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A Truck-Driving Woman On The Road To Congress

Norma Cartwright is a candidate in Tennessee's 4th District Democratic Congressional primary. She doesn't expect to win, but - like any good trucker - she's in it for the long haul.
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Norma Cartwright is a candidate in Tennessee's 4th District Democratic Congressional primary. The former nurse, clerical worker, and truck driver wants to replace Lincoln Davis, the incumbent conservative Democrat. She doesn't expect to win the primary her first time around, but - like any good trucker - she's in it for the long haul.

"Do I think I know this country?" she responds to a question. "I've delivered marine batteries to Key West in March, carried props and special effects to Estes Park, CO for The Shining, and picked up fancy clothing in New York's Garment District. I've been in all 48 states and Canada. I've seen the Statue of Liberty from three sides, and I've learned that New Jersey has the best diners in America."

Norma Cartwright's taking on a tough challenge. Rep. Lincoln Davis is well-funded and popular. So why bother? "There's not enough talking with in Washington," she answers. "Too much talking at. It's had me disturbed for several years. The occupation of Iraq, the dismantling of programs that have served us well for decades, the inequity in taxation, job loss, the relentless division of America into the rich and the poor, the white from the black from the brown, old against young, left-coast vs right-coast vs heartland. Republicans against Democrats, conservative or liberal."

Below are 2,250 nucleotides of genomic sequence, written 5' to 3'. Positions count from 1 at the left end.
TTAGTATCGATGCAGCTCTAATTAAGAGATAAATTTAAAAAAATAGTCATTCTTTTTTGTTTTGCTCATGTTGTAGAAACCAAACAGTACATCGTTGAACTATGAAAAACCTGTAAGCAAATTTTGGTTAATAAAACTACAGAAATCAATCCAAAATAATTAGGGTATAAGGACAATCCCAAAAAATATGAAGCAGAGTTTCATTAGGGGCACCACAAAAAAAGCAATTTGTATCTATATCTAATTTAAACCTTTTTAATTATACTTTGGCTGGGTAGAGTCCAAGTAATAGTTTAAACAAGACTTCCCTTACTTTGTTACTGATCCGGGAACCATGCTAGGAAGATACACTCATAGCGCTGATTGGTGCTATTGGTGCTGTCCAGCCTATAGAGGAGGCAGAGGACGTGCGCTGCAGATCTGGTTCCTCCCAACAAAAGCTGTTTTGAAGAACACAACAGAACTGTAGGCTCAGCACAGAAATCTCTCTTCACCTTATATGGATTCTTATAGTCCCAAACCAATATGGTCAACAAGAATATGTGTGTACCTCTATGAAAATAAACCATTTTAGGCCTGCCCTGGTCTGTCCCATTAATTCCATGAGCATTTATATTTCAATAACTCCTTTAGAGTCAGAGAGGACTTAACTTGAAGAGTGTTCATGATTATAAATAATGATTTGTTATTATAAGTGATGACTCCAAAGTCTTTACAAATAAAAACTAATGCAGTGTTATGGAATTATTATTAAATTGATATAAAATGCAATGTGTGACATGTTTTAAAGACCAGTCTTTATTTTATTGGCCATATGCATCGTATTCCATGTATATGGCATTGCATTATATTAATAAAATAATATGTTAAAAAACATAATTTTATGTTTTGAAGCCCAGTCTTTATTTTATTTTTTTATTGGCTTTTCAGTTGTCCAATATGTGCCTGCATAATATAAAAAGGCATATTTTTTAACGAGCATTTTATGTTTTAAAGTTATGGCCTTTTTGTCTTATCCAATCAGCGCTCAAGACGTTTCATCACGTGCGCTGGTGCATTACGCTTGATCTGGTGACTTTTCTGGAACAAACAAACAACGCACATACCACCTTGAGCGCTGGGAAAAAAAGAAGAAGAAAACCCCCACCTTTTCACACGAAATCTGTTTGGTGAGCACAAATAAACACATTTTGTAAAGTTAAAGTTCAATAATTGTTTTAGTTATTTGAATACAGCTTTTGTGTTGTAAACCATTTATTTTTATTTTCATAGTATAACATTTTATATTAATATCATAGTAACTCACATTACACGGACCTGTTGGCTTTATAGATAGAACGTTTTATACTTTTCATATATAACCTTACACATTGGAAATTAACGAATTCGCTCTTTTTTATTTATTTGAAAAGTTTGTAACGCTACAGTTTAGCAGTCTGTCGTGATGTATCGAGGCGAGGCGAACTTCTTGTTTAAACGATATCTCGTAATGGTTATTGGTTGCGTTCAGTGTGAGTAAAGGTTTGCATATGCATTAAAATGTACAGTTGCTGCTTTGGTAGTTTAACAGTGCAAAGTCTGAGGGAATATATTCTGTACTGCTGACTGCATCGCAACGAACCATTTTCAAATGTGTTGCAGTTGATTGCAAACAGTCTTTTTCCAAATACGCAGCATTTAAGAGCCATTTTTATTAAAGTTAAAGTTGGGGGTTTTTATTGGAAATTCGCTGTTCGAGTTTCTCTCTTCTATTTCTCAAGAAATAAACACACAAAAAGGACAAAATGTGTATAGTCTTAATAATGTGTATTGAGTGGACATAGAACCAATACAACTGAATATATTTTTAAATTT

When asked about her background she answers: "Varied. You know about the driving - 'if you bought it, a truck brought it,' as we say - but I was a nurse in the Labor and Delivery department, and I've worked clerical jobs in a coal mine, in land reclamation, and in insurance claims. Then I went to work at a nonprofit public policy foundation, where we hosted political forums. I met a lot of leaders there. From there I became a welfare case worker - and let me tell you, it's a lot harder for people to get off welfare than it is to get on it. That's a program in need of serious repair."

Where does truckdriving come in?

"My husband became a truck driver, and he was on the road more than 300 days a year. So I decided to become one, too. Ever go to sleep in Barstow and wake up in Albuquerque? I have, many times."

What made you decided to make the enormous commitment a campaign represents?

"It all came to a head when the president and FEMA let people die in New Orleans. That's when I said, 'If nobody else is going to do it...' I think it's going to take a different kind of politician. I didn't see anybody else in my district stepping up, so I figured I'd have to be that person."